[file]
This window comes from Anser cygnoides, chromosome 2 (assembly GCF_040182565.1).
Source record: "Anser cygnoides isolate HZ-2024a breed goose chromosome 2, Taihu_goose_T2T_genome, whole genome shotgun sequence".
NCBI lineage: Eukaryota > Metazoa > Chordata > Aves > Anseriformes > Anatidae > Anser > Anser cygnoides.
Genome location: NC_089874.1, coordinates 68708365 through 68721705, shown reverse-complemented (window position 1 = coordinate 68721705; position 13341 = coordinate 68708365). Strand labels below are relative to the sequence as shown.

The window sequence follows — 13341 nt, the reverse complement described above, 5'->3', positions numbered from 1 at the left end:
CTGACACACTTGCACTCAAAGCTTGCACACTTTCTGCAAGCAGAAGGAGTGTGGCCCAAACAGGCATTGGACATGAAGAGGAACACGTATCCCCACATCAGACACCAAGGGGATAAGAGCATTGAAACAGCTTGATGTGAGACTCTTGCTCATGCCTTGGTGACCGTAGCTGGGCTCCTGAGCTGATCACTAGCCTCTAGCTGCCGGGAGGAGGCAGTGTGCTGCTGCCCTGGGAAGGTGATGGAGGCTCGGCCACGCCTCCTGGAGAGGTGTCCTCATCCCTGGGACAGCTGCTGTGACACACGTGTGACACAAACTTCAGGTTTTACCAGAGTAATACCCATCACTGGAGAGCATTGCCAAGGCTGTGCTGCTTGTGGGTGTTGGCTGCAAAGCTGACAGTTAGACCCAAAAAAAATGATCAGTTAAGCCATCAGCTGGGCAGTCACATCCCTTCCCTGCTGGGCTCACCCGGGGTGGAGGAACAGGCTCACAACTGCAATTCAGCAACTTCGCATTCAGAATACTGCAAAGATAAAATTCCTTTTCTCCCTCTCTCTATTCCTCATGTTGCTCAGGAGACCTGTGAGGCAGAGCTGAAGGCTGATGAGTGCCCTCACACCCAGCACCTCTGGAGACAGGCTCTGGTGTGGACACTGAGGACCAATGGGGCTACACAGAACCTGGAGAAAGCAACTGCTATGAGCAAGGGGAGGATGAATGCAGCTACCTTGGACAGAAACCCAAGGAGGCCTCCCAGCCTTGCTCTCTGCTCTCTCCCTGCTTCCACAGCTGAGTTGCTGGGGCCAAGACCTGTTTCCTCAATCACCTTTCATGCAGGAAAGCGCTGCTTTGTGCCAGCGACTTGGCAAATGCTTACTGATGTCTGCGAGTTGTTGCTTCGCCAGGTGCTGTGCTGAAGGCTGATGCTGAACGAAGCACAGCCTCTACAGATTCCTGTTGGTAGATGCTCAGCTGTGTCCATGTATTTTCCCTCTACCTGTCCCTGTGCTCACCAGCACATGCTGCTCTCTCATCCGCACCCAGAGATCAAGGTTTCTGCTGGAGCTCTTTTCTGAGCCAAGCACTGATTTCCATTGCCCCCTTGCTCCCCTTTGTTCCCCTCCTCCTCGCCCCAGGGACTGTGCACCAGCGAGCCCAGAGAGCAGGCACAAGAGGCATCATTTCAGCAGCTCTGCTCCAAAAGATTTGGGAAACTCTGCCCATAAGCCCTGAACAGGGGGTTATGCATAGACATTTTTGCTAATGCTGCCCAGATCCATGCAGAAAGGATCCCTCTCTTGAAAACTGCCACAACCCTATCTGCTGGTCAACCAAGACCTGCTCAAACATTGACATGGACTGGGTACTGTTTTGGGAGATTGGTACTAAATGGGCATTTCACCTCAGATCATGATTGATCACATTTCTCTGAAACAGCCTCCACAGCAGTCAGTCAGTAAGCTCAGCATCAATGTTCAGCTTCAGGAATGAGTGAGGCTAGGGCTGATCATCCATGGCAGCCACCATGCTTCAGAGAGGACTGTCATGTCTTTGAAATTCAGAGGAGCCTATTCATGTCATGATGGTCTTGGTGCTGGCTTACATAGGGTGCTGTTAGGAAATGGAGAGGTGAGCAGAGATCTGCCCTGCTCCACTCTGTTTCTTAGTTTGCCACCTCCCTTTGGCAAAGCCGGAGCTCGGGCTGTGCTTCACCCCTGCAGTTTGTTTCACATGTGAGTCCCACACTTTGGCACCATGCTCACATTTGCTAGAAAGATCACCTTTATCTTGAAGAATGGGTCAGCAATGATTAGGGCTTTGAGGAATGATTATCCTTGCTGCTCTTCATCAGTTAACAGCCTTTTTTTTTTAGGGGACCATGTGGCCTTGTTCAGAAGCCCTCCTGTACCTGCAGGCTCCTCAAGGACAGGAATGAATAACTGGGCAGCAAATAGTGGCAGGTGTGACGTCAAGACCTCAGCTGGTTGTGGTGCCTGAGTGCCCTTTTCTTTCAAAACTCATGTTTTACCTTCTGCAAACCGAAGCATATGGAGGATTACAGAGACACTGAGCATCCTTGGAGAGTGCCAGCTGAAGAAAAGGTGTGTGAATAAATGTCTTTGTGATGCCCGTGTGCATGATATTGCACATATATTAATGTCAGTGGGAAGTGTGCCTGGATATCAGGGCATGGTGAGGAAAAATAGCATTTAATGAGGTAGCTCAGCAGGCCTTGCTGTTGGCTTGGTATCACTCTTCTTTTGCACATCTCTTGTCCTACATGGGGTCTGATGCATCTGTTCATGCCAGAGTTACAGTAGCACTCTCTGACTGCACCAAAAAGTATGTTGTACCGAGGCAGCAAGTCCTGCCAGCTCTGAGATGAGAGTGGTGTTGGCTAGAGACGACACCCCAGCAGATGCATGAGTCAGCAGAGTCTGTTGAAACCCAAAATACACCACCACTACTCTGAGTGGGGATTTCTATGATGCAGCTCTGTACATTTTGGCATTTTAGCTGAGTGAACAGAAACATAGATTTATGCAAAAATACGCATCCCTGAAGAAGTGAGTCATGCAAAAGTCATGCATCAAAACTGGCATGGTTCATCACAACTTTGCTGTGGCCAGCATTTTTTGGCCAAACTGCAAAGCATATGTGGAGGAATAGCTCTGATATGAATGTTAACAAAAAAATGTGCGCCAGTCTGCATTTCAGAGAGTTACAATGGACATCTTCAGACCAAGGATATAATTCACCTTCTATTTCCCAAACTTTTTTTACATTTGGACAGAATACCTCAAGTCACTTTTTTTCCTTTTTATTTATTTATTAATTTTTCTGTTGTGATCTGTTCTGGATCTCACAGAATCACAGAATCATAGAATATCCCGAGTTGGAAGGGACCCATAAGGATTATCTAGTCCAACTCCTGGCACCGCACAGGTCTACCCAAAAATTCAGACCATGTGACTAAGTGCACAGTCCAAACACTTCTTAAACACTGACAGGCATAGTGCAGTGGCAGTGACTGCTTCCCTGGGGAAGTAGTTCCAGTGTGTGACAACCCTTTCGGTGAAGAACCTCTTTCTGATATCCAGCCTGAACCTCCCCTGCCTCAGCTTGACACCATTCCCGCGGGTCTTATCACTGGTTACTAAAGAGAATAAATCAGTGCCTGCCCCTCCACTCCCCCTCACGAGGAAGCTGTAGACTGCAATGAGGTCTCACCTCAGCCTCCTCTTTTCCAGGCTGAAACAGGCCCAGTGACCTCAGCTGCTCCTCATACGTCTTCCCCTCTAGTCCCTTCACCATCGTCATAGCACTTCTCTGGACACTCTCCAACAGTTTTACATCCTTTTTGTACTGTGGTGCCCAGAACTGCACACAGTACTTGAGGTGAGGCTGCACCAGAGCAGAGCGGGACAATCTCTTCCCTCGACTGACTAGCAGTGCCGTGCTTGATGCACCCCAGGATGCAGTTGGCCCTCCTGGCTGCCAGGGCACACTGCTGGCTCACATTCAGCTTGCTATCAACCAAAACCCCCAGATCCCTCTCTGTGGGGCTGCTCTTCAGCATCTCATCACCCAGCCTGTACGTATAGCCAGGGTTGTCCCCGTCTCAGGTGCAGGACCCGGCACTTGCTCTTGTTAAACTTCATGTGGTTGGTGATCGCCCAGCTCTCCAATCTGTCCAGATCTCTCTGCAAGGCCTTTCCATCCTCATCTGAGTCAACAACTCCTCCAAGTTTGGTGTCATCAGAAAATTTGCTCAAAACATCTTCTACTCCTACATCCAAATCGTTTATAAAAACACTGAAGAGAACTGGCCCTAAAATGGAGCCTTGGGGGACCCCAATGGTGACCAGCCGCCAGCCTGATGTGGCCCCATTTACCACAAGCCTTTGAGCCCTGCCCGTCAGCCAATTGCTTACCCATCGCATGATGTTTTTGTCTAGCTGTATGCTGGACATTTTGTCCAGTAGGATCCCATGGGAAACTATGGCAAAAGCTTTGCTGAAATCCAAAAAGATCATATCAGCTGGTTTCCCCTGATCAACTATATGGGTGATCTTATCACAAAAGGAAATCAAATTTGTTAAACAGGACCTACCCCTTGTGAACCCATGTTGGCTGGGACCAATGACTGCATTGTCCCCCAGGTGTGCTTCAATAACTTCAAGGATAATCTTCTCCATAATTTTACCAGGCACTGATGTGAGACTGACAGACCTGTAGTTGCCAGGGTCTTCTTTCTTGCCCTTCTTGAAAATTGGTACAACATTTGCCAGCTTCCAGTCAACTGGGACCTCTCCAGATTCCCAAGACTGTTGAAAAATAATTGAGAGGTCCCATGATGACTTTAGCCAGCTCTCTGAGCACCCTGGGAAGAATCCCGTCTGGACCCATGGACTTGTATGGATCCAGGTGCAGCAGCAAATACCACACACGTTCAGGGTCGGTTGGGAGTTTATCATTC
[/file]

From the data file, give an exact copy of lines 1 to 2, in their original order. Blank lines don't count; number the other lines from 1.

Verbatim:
This window comes from Anser cygnoides, chromosome 2 (assembly GCF_040182565.1).
Source record: "Anser cygnoides isolate HZ-2024a breed goose chromosome 2, Taihu_goose_T2T_genome, whole genome shotgun sequence".